Notre-Dame de Paris made its official debut at Midem, the international media fair, in 1998 - which seems highly appropriate when you consider that the media has played such a key role in Notre-Dame de Paris's success. The cast who performed at Midem opened the show in Paris at the Palais des Congrès a few months later. And from that moment on the French media went wild, inviting the show's songwriter and composer and practically all the main players to promote Notre-Dame de Paris non-stop on radio and TV.
The musical might not have made the same explosive impact on the French public if Plamondon and Cocciante had not assembled such a strong cast. But the pair chose their Esmeralda and Quasimodo wisely, not to mention the singers who carried off the other main roles. French and Quebecois singers, major stars and complete unknowns, shared the stage together night after night, playing to capacity audiences. And before Quasimodo rang his final bell, several cast members had gone on to launch major solo careers.
Quebec: two points!
The chart success story began with Le temps des cathédrales, the first single released from the studio album of Notre-Dame de Paris. Recorded by Bruno Pelletier, a singer who had already achieved star status back home in Quebec, Le temps des cathédrales went rocketing up the French charts within weeks of its release. The success was largely due to Pelletier's impressive vocal performance. The Quebecois singer hit high notes no-one had ever dreamt possible in the male register and brought the same charisma to the role of Gringoire (Esmeralda's husband) in the studio as he had on stage. But this was hardly surprising given that Pelletier already had solid stage musical experience behind him. In 1992 he starred in the Michel Berger/Luc Plamondon production La légende de Jimmy, then went on to triumph in the Quebecois version of legendary French rock opera Starmania.
While bringing the house down in Notre-Dame de Paris, Pelletier kept a close eye on his solo career. And in August '99 - while continuing his nightly performance as Gringoire - he put out his fourth solo album D'autres rives (recorded between studios in Paris et Montreal). As Pelletier continued to pace beneath the walls of Notre-Dame on stage in Paris, his career continued at mega-star pace back home. Pelletier had already won enough 'Felix' awards to decorate his house from top to bottom, and in 2000 his compatriots honoured him once more, voting him Quebec's Singer of the Year (just as they had in 1997 and 1999). Meanwhile, Pelletier also carried off a second award for Best Pop/Rock Album of the Year.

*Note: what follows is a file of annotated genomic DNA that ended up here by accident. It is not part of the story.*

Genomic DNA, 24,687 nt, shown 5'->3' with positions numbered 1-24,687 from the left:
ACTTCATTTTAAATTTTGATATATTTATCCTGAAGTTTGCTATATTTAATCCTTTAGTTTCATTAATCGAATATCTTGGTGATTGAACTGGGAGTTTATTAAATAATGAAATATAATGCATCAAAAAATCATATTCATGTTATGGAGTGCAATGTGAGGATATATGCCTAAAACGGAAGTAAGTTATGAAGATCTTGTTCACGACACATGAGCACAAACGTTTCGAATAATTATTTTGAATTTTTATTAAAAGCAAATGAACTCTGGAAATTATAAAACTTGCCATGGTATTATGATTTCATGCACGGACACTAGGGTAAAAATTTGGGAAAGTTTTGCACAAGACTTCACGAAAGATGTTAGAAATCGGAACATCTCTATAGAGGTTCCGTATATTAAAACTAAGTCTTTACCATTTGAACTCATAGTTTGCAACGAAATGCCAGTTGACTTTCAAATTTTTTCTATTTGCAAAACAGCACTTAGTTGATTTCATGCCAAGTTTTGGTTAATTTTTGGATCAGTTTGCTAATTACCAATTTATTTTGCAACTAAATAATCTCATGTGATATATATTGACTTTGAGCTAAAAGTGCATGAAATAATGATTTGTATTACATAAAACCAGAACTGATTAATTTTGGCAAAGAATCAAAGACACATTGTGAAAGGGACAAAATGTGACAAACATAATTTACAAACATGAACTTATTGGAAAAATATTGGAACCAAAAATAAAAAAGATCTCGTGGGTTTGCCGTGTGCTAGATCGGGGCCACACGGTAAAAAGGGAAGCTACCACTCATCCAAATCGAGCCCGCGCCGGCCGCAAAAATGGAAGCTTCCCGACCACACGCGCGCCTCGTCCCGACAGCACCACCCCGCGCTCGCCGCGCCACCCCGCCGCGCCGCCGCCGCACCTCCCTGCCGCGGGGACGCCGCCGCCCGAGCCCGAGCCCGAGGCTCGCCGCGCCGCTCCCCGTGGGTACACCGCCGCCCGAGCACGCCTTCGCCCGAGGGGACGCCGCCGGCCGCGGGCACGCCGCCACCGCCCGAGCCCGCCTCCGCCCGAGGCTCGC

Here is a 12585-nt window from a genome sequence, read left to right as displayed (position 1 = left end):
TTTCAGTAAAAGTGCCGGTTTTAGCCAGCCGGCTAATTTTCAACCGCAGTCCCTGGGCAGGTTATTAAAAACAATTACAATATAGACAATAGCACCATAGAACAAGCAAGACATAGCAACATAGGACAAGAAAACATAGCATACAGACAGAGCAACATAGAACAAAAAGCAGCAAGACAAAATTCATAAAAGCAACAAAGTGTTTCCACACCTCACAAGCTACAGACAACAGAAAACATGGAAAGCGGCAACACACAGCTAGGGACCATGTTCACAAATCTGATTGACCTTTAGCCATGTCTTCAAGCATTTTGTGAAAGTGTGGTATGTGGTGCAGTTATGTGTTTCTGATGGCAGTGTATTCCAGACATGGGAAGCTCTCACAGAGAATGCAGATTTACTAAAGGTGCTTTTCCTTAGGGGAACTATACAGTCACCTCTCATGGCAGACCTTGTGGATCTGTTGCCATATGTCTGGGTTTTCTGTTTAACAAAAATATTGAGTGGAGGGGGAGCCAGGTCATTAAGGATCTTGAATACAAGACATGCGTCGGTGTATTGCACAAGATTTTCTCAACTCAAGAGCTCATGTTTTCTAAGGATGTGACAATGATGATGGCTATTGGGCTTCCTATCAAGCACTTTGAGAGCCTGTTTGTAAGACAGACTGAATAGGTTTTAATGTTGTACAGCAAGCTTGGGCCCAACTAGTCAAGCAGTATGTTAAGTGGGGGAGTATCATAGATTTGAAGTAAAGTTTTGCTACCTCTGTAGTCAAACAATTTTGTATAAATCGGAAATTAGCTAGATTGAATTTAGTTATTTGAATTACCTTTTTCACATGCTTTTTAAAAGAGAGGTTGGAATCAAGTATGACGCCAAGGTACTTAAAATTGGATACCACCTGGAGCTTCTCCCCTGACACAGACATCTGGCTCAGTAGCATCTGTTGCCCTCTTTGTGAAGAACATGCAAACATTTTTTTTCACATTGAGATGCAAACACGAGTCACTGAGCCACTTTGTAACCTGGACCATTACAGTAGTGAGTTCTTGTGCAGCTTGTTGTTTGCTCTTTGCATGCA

Following the chart success of Le Temps des cathédrales, French radio and television were crying out for a second hit from the show. And this soon came in the form of Belle, a collective effort from Daniel Lavoie, Patrick Fiori and Garou. While Lavoie and Fiori were already major stars, 25-year-old Garou had been a complete unknown before landing the role of Quasimodo. Bringing powerful, husky vocals and a magnetic stage presence to the role of the world's most famous hunchback, Garou brought the house down night after night in Notre-Dame de Paris.
Garou's only stage experience prior to the role of Quasimodo had been performing with a blues band on Quebec's bar and club scene - no matter, after a few nights swinging from Notre-Dame's bells, Garou was transformed into a major star. What's more, Garou's stage charisma, his mighty vocals - not to mention his sparkling eyes - soon brought him to the attention of Celine Dion herself. The international diva even invited Garou to perform at her special Millennium show on December 31st 1999 and the pair went on to record a duet together, entitled Sous le vent.
Needless to say, the song features on Garou's debut solo album, Seul (released in November of this year) alongside tracks from a host of other famous songwriters and composers including Luc Plamondon, Romano Musumara, Richard Cocciante, Didier Barbelivien and Franck Langolff. But despite this all-star line-up, Garou's first solo effort is sadly lacking in creativity. The album may be impeccably produced and well put together, but the songs are strangely lacking in soul and emotion. This does not appear to have bothered Garou's new fans, however - they rushed out to buy the album in their thousands and ten days after its release Seul went gold, selling over 100, 000 copies!
France: two points!
While Garou was riding high in the French album charts with Seul, his co-star Patrick Fiori was bringing the house down with a series of concerts at the Olympia in Paris. Swapping the coat of armour he wore on stage as Phoebus in Notre-Dame de Paris, Fiori slipped into a swanky suit and tie and set off on a major French tour to promote his own solo album Chrysalide. The Corsican-born singer's face was already familiar to French music fans who remembered him representing France at the Eurovision Song Contest in 1993 with Mama Corsica.